On Wednesday 27th May 2015, shipmates from Huntingdon & District, and St Neots & District Branches of the Royal Naval Association were invited to take part in the Royal British Legion’s Every Man Remembered campaign at a ceremony at the War Memorial in St Ives. The person being remembered was stoker Clement Metcalfe Freeman, who lost his life onboard HMS Princess Irene during a massive explosion on the 27th May 1915.
HMS Princess Irene was a 5,394 GRT ocean liner, built in 1914 but requisitioned by the Royal Navy converted to an auxiliary minelayer. On 27 May 1915, she exploded and sank off Sheerness, Kent with the loss of 352 lives.
In May 1915, Princess Irene was moored in Saltpan Reach, on the Medway Estuary in Kent between Port Victoria and Sheerness, being loaded with mines in preparation for deployment on a mine laying mission. At 11:14 GMT on 27 May, Princess Irene exploded and disintegrated. A column of flame 300 feet (91 m) high was followed a few seconds later by another of similar height and a pall of smoke hung over the spot where Princess Irene had been, reaching to 1,200 feet (370 m). Two barges laying alongside her were also destroyed. A total of 352 people were killed including 273 officers and men, and 76 dockyard workers who were on board Princess Irene. Follow this link for more details: HMS Princess Irene
Stoker Clement Freeman, of St Ives in Cambridgeshire, was one of those killed during the explosion.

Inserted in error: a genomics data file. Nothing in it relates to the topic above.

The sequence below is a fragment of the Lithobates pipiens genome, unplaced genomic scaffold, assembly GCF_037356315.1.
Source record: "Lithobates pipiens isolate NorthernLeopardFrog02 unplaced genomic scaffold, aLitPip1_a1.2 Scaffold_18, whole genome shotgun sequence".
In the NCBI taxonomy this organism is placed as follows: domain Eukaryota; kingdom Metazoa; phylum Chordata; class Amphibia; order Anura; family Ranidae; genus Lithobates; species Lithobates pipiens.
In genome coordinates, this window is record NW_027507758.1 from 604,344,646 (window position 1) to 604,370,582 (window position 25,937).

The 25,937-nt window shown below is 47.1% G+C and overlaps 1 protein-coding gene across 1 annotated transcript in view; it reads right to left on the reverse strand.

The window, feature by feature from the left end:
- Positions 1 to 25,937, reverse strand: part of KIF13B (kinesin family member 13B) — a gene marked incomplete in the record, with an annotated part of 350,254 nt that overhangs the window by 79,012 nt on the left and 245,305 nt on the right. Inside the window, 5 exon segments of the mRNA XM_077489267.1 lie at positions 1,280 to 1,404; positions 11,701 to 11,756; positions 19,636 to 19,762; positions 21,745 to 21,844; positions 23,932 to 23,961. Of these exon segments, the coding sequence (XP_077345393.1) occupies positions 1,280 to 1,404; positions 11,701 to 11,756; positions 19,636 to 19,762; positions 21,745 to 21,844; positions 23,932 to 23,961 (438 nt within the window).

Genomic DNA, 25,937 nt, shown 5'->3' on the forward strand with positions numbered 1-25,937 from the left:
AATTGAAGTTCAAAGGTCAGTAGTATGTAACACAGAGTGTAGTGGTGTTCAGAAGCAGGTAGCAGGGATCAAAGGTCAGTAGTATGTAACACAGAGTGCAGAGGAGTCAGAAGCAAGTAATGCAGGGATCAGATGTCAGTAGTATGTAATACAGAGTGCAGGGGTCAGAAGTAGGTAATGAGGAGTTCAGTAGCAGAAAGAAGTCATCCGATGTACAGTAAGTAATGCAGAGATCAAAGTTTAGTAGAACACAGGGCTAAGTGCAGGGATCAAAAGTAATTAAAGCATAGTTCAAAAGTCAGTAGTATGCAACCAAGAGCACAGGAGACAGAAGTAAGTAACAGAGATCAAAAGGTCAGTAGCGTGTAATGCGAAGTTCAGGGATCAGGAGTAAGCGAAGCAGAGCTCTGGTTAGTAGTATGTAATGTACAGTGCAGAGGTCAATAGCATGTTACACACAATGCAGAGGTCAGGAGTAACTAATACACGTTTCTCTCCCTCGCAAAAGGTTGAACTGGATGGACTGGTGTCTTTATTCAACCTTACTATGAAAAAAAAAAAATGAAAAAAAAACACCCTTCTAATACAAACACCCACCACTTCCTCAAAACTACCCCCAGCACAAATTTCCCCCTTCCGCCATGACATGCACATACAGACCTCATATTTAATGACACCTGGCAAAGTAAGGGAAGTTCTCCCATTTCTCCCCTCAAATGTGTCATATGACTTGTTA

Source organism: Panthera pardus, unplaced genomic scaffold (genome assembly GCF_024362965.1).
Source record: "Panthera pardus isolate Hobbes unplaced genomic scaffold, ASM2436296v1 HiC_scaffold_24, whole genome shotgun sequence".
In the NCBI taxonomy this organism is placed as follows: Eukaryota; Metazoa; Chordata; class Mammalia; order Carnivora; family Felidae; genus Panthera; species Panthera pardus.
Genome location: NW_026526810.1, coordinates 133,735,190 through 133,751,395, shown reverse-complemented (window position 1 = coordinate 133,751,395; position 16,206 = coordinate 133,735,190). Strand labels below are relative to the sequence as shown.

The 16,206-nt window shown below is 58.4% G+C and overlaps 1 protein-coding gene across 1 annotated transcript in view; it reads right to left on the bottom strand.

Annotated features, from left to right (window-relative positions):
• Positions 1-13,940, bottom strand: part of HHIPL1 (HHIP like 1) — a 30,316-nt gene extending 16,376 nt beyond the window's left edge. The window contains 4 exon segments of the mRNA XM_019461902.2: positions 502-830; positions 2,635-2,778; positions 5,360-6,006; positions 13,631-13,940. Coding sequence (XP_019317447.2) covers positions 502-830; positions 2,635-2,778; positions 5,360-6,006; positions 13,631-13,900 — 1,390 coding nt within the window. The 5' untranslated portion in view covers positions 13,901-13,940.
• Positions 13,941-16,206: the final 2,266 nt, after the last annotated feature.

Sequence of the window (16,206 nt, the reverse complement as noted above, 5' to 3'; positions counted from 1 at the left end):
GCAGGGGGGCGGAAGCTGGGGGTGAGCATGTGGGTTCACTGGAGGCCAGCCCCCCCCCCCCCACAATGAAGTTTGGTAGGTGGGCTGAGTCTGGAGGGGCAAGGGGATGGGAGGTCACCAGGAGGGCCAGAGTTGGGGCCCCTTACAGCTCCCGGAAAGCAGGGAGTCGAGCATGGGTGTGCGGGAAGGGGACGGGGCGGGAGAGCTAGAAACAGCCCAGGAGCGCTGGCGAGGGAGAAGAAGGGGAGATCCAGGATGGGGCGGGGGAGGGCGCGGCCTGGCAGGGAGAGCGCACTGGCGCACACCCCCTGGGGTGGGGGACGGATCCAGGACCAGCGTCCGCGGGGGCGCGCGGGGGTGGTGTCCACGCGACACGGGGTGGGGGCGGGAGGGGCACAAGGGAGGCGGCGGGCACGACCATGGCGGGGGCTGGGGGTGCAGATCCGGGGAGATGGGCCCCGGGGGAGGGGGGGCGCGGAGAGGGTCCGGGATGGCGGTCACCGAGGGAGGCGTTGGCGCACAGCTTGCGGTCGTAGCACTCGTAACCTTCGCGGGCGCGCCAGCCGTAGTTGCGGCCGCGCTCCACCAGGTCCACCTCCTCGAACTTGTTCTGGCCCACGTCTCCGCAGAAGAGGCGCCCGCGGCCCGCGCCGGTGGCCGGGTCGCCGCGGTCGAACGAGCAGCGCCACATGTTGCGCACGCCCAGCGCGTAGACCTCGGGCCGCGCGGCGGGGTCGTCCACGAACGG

The Royal British Legion’s Every Man Remembered campaign has been taking place throughout the country; as Clement was a member of the Royal Navy, s/ms Karl Webb (Huntingdon), Keith Ridley and Mike Milne (St Neots) joined members of the Royal British Legion to parade their Branch Standards in honour of Clement.
A gathering of veterans, town councillors, VIPs and local residents met at the memorial at 1100 where Clement Freeman’s name can be seen engraved alongside all those who lived in the area.
Citations and a background of the fate of HMS Princess Irene and all those killed during the explosion were timed to ensure that a two minute silence would begin at 1114, the exact time that the explosion occurred onboard.
At the sound of the Last Post, Standards were dipped in the usual mark of respect whilst all those in attendance fell silent to remember all those who have been lost in conflict, and in peacetime, while serving their country.
A certificate from the Commonwealth War Graves Commission was placed at the memorial during the ceremony, but will be held in St Ives church with memorials of others lost during both World Wars. We Will Remember Them.